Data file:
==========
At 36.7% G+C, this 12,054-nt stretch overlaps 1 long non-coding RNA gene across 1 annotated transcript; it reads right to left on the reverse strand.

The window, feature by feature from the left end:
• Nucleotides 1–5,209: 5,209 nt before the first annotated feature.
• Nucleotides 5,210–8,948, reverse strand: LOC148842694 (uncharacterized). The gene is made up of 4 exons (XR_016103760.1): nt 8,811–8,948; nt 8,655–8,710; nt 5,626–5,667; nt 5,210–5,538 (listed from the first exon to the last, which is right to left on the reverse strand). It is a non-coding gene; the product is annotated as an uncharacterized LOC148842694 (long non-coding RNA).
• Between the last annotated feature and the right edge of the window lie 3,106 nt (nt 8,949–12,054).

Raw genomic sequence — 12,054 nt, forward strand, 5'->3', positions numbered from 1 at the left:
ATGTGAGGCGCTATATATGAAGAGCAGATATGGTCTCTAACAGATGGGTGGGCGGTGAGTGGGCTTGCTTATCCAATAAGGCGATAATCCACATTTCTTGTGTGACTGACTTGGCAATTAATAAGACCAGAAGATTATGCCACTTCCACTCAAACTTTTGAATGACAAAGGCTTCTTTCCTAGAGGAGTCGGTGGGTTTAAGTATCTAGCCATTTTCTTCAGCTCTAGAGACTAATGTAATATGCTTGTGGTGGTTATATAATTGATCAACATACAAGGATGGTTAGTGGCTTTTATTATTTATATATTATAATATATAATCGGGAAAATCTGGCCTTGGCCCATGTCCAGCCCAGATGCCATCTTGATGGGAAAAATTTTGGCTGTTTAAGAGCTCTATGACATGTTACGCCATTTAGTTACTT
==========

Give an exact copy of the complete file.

At 36.7% G+C, this 12,054-nt stretch overlaps 1 long non-coding RNA gene across 1 annotated transcript; it reads right to left on the reverse strand.

The window, feature by feature from the left end:
• Nucleotides 1–5,209: 5,209 nt before the first annotated feature.
• Nucleotides 5,210–8,948, reverse strand: LOC148842694 (uncharacterized). The gene is made up of 4 exons (XR_016103760.1): nt 8,811–8,948; nt 8,655–8,710; nt 5,626–5,667; nt 5,210–5,538 (listed from the first exon to the last, which is right to left on the reverse strand). It is a non-coding gene; the product is annotated as an uncharacterized LOC148842694 (long non-coding RNA).
• Between the last annotated feature and the right edge of the window lie 3,106 nt (nt 8,949–12,054).

Raw genomic sequence — 12,054 nt, forward strand, 5'->3', positions numbered from 1 at the left:
ATGTGAGGCGCTATATATGAAGAGCAGATATGGTCTCTAACAGATGGGTGGGCGGTGAGTGGGCTTGCTTATCCAATAAGGCGATAATCCACATTTCTTGTGTGACTGACTTGGCAATTAATAAGACCAGAAGATTATGCCACTTCCACTCAAACTTTTGAATGACAAAGGCTTCTTTCCTAGAGGAGTCGGTGGGTTTAAGTATCTAGCCATTTTCTTCAGCTCTAGAGACTAATGTAATATGCTTGTGGTGGTTATATAATTGATCAACATACAAGGATGGTTAGTGGCTTTTATTATTTATATATTATAATATATAATCGGGAAAATCTGGCCTTGGCCCATGTCCAGCCCAGATGCCATCTTGATGGGAAAAATTTTGGCTGTTTAAGAGCTCTATGACATGTTACGCCATTTAGTTACTT